Nens: A surprising connection between hearing health and COVID-19

Posted 5/1/21

While COVID-19 most frequently affects the lungs, other parts of the body may also be impacted, such as a loss of taste and smell. For a smaller number of people, instances of hearing loss are emerging, according to the International Journal of Audiology.

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Nens: A surprising connection between hearing health and COVID-19

Posted

While COVID-19 most frequently affects the lungs, other parts of the body may also be impacted, such as a loss of taste and smell. For a smaller number of people, instances of hearing loss are emerging, according to the International Journal of Audiology.

Of equal or greater concern is that some people with hearing loss may be opting to delay treatment, in part due to COVID-19 exposure concerns with in-person medical appointments for testing and care. While hearing aid sales reached nearly 3.5 million in 2020, that represents a significant decline compared with the previous year, which may be attributed to the fact that the average person with hearing loss waits seven years before seeking treatment.

Hearing loss is the third most common chronic condition among older Americans, affecting more than 48 million people nationwide. Hearing loss may become even more widespread in the future, in part because of an aging population and the frequent use of earbud headphones, which can contribute to noise-induced hearing loss.

Here are five tips to consider related to hearing loss during the COVID-19 pandemic and in the future:

• Prevent hearing loss before it starts.

Our ability to hear declines naturally as we age, especially among people over 65. But exposure to loud sounds — both one-time and cumulatively — can contribute to noise-induced hearing loss.

To help reduce your risk, consider limiting exposure to loud sounds and the use of earbud headphones, especially when listening to music or movies on a mobile device. Consider over-the-ear headphones — especially models with noise-canceling properties — as those are generally considered a better option than earbuds. When using earbuds, follow the “60/60 rule”: listen for no more than 60 minutes at a time and at no more than 60% of the player’s maximum volume.

• Look for signs of hearing loss.

For some people in the early stages of hearing loss, there is an expectation — and hope — the problem will resolve itself or improve eventually. The reality is hearing loss tends to gradually worsen over time without treatment.

Unlike a broken bone or other physical injury, hearing follicles don’t regrow or repair themselves. Once someone has hearing loss, the most effective treatment is usually hearing aids. Common signs of hearing loss include turning up the volume on the TV or radio to levels that others find too loud, having trouble hearing people on the phone, and difficulty following conversations in noisy environments.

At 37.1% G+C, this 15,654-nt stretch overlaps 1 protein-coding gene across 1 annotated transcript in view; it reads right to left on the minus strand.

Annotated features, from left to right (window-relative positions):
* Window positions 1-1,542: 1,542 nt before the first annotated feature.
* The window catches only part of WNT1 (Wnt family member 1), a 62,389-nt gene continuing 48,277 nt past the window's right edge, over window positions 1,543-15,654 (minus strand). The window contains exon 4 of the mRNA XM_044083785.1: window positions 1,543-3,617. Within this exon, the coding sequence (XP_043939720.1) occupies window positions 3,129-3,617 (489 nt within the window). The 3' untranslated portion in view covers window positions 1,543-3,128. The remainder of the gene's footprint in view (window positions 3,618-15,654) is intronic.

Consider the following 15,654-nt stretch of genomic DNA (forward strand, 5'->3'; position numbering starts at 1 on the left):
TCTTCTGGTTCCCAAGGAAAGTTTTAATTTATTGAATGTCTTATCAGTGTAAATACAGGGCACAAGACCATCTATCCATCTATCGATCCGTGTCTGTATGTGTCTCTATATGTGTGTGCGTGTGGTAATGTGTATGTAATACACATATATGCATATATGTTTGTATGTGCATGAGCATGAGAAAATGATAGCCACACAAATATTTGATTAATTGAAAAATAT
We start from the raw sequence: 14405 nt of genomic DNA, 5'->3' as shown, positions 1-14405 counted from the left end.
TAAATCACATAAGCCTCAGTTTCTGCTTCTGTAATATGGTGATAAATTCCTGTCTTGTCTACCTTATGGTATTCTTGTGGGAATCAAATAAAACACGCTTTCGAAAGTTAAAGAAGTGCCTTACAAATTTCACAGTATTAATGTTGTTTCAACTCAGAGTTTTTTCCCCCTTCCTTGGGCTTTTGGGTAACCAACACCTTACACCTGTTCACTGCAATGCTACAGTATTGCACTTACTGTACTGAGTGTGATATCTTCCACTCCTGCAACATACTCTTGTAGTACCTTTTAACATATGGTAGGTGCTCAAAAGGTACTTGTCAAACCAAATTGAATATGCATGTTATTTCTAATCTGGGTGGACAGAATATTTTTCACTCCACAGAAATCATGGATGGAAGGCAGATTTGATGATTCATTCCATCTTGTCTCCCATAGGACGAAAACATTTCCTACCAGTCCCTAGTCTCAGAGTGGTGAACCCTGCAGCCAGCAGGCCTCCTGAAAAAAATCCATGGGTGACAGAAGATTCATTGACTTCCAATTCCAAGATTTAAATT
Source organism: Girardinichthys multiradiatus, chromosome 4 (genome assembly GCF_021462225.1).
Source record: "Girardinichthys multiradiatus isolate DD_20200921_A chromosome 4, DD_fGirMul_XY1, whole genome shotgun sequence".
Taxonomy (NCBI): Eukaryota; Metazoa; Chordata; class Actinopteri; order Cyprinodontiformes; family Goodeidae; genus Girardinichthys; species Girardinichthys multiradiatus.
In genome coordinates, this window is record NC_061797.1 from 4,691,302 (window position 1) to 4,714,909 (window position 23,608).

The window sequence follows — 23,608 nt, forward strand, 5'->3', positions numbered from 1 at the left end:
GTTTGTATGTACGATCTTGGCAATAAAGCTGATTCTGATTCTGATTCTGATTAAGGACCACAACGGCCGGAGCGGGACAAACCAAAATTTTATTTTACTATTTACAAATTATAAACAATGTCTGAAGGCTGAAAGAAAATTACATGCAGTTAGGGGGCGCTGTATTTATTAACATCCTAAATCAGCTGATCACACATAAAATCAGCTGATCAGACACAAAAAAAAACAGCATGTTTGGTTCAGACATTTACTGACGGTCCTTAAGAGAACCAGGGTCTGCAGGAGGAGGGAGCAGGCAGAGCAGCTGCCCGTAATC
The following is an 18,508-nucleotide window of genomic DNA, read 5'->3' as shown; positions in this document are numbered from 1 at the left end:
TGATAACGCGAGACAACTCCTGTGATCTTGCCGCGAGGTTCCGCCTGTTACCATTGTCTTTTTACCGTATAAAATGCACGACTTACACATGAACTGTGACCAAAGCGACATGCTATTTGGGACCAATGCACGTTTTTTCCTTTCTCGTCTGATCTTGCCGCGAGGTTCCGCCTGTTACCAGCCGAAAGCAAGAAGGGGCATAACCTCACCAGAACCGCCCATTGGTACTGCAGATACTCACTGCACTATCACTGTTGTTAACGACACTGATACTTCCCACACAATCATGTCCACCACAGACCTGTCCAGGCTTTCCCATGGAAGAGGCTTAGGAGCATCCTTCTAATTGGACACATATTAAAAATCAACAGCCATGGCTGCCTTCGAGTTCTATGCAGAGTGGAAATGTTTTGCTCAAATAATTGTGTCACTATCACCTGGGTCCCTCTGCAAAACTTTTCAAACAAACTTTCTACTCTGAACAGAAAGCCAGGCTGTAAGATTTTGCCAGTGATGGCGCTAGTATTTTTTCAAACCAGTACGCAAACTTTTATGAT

• Evaluate testing options.

Online hearing screeners can help people identify potential signs of hearing loss and start the process for accessing care.

Meanwhile, some primary care physicians are starting to offer hearing testing, making it more convenient to follow recommended guidelines, which include being screened at least every decade through age 50 and then at three-year intervals thereafter. Consider checking with your employer-sponsored or Medicare Advantage health plan, which may be able to connect you with an audiologist or hearing health professional for testing.

• Recognize the risks of avoiding treatment.

While some people may think diminished hearing is merely a nuisance or a sign of aging, it can have a significant impact on people’s overall health and well-being.

For instance, people with hearing loss are 32% more likely to be hospitalized and have a 300% greater risk of falling, according to the Better Hearing Institute. For people in the workforce with hearing loss, the condition reduces household income by an average of $12,000 per year; the use of hearing aids can mitigate up to 50% of that loss.

Importantly, people with hearing loss who obtain treatment experience a lower risk of falls, dementia and depression, as compared to individuals who delay treatment.

• Consider virtual care and home-delivery options.

Some new regulations and companies are changing the way hearing aids are sold, helping to bring down costs. Through home-delivery options, people may be able to purchase quality, custom-programmed hearing aids for less than $1,000 per device — a potential savings of up to 60% compared to devices sold through traditional channels.

As technology has improved and programming has become more precise, people with hearing test results may be able to order custom-programmed hearing aids, have them delivered to their doorstep and then adjusted virtually through a smartphone, potentially avoiding the need for in-person appointments with hearing health professionals.

About 80% of people who could benefit from using a hearing aid do not actually use them, often because of cost, limited knowledge, or lack of access to a hearing health professional. By considering these tips, people may be able to maintain or improve their hearing health and contribute to their overall wellbeing.

Diane Nens is an audiologist and Senior Clinical Director for UnitedHealthcare Hearing.

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